The combination of continued decline of the vaquita population and continued retrieval of hundreds of active gillnets constitutes strong evidence that without dramatic improvement in keeping gillnets out of the vaquita’s habitat, Mexico will lose its largest endemic mammal. CIRVA recommends that, during the next totoaba season (December 2017 through May 2018), Mexico establish an enhanced enforcement program in the “exclusion zone” – the area believed to have the highest co-occurrence of vaquitas and illegal totoaba nets (see Figure in report).
Within the exclusion zone, CIRVA recommends that the Government of Mexico:
(1) prohibit all fishing and navigation;
(2) increase enforcement presence to a level which is able to respond to any report of illegal activities within 30 minutes.
(3) increase and focus net removal efforts are within in the exclusion zone.
(4) negotiate the appropriate transit corridors to allow legal fishing to continue outside the exclusion zone.
It also recommends that drones be used to monitor the areas of historical totoaba fishing and vaquita entanglement near El Golfo de Santa Clara to prevent a geographical shift in illegal totoaba effort that could kill vaquitas. Should evidence be brought to light of illegal fishing in this area, enforcement response will need to adapt swiftly.
Immediate action is needed, and CIRVA recommends that:
(1) All Mexican enforcement agencies increase their efforts on land and in water immediately and continue this enhanced enforcement program for the duration of the period of illegal totoaba fishing (at least until June 2018) to eliminate all setting of gillnets in the range of the vaquita.
(2) Emergency regulations be promulgated immediately to strengthen the current gillnet ban and enhance enforcement and prosecution by:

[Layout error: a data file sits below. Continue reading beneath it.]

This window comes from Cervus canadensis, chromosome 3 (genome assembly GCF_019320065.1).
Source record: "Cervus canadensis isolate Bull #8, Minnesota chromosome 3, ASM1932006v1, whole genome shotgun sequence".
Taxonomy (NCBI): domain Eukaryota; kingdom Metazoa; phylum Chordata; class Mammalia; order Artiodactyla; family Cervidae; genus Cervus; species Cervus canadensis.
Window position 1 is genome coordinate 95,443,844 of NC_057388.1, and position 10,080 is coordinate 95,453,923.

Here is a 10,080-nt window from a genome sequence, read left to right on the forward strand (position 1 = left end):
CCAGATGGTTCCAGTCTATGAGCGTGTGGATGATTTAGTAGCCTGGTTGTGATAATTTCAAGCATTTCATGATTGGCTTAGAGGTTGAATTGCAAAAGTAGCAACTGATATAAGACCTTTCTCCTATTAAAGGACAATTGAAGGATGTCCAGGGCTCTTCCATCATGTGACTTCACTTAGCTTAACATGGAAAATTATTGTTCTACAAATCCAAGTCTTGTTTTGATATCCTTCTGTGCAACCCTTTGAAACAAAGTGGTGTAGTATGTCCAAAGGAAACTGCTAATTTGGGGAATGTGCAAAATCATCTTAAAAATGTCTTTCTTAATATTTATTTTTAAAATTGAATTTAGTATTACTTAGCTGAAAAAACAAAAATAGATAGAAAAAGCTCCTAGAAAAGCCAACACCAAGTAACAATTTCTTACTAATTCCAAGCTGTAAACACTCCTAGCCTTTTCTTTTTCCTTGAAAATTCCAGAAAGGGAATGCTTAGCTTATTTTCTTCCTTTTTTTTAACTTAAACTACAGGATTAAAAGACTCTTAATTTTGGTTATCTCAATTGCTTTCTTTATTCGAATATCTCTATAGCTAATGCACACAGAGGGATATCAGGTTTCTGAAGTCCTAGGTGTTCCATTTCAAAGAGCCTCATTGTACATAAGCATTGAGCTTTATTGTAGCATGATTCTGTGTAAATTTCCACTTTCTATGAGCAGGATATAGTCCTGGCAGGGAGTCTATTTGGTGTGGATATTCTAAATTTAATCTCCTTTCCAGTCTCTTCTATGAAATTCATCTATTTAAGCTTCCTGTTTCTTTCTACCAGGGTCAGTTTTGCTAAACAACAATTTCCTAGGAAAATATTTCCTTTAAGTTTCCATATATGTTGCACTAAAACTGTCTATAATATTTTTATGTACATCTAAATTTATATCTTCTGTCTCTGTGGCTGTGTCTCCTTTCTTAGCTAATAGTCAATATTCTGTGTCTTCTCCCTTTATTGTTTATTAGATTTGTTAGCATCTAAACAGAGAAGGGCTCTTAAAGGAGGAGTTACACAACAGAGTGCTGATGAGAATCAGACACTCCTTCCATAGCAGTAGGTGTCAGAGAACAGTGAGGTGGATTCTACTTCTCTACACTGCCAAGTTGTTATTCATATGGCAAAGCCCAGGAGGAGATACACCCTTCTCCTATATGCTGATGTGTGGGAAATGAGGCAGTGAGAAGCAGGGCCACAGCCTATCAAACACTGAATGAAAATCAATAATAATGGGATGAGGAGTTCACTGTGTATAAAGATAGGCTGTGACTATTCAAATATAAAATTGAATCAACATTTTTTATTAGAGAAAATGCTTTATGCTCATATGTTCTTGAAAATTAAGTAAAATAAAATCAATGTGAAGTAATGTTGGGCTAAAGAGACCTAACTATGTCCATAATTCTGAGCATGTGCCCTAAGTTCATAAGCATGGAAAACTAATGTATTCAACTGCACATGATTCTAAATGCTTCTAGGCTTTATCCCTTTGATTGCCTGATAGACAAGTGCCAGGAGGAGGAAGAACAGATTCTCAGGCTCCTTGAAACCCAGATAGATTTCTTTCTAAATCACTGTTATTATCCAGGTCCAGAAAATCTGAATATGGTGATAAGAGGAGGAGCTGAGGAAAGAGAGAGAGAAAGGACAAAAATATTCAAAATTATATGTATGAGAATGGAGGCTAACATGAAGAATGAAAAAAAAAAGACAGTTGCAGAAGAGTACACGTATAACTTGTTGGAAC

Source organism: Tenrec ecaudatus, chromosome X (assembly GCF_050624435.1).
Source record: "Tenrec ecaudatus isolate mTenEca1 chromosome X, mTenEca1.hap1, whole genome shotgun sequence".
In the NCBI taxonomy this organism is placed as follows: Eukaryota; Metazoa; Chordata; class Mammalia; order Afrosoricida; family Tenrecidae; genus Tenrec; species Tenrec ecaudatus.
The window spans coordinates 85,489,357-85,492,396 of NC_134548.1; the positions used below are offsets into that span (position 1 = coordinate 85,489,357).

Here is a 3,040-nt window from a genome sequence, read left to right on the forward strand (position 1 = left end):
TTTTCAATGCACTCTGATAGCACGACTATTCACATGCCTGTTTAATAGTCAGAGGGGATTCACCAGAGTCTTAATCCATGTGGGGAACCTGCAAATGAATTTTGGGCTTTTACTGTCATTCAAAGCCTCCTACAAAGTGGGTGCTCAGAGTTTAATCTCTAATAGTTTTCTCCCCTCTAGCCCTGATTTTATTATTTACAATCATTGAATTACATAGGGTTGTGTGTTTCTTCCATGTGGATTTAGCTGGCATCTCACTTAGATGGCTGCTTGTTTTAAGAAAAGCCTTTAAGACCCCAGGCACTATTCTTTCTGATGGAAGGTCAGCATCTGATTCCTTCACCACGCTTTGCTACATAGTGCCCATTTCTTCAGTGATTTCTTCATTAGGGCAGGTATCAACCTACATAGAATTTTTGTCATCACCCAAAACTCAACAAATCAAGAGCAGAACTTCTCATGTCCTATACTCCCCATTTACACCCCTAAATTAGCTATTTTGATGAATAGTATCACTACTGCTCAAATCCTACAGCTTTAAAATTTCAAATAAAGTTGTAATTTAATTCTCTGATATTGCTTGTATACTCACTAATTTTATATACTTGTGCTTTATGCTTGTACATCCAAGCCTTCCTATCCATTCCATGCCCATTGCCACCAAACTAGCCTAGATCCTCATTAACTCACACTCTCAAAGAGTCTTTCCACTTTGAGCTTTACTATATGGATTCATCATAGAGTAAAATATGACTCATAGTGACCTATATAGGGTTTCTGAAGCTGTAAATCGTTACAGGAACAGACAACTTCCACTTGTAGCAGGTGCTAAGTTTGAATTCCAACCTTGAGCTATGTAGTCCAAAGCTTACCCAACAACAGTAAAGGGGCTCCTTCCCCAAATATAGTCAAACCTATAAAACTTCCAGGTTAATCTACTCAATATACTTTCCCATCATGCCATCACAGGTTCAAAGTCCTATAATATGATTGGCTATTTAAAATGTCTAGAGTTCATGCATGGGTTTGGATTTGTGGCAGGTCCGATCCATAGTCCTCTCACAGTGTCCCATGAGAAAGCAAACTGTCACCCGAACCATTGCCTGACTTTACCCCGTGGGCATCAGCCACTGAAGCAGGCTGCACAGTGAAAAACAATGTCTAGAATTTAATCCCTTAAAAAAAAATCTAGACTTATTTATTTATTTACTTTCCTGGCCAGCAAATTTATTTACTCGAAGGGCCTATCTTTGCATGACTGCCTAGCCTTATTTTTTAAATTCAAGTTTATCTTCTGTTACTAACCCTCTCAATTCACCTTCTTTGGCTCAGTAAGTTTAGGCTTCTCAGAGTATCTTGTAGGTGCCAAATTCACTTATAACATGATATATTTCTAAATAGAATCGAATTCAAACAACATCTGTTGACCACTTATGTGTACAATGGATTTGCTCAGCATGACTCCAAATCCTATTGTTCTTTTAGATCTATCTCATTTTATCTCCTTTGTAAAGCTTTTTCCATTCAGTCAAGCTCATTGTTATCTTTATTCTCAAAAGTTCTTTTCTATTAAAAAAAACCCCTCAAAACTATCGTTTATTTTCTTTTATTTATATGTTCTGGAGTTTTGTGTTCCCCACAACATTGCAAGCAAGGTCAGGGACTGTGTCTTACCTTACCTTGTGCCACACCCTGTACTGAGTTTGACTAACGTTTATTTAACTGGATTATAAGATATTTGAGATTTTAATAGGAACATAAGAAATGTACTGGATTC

a. eliminating all fishing permits for transient fishermen and limiting fishing access to only those fishermen who can demonstrate residency in the fishing villages;
b. confiscating any vessel that does not have the appropriate vessel identification, permits, and the required vessel monitoring system;
c. requiring vessel inspection for each fishing trip at the point of departure and landing:
d. prohibiting the sale or possession of gillnets on land and at sea within the area of the current gillnet ban and on adjacent lands within a specified distance of the coastline.
e. requiring that all gillnets be surrendered or confiscated and destroyed.
f. eliminating the exemptions for all gillnet fisheries, including the curvina and sierra fisheries.
(3) Efforts to remove gillnets from vaquita habitat be continued and enhanced and the numbers and locations of new nets recovered be published monthly.
(4) The number of inspections, interdictions, arrests, sentences, and other enforcement actions be published monthly, together with information on observed levels of illegal activities obtained from intelligence operations, for example from drones.
(5) Successful prosecution and subsequent penalties be sufficient to deter illegal fishing.
(6) Development of gillnet-free fisheries be enhanced and linkages to incentivize the conversion of the fleet to gillnet-free operations be strengthened.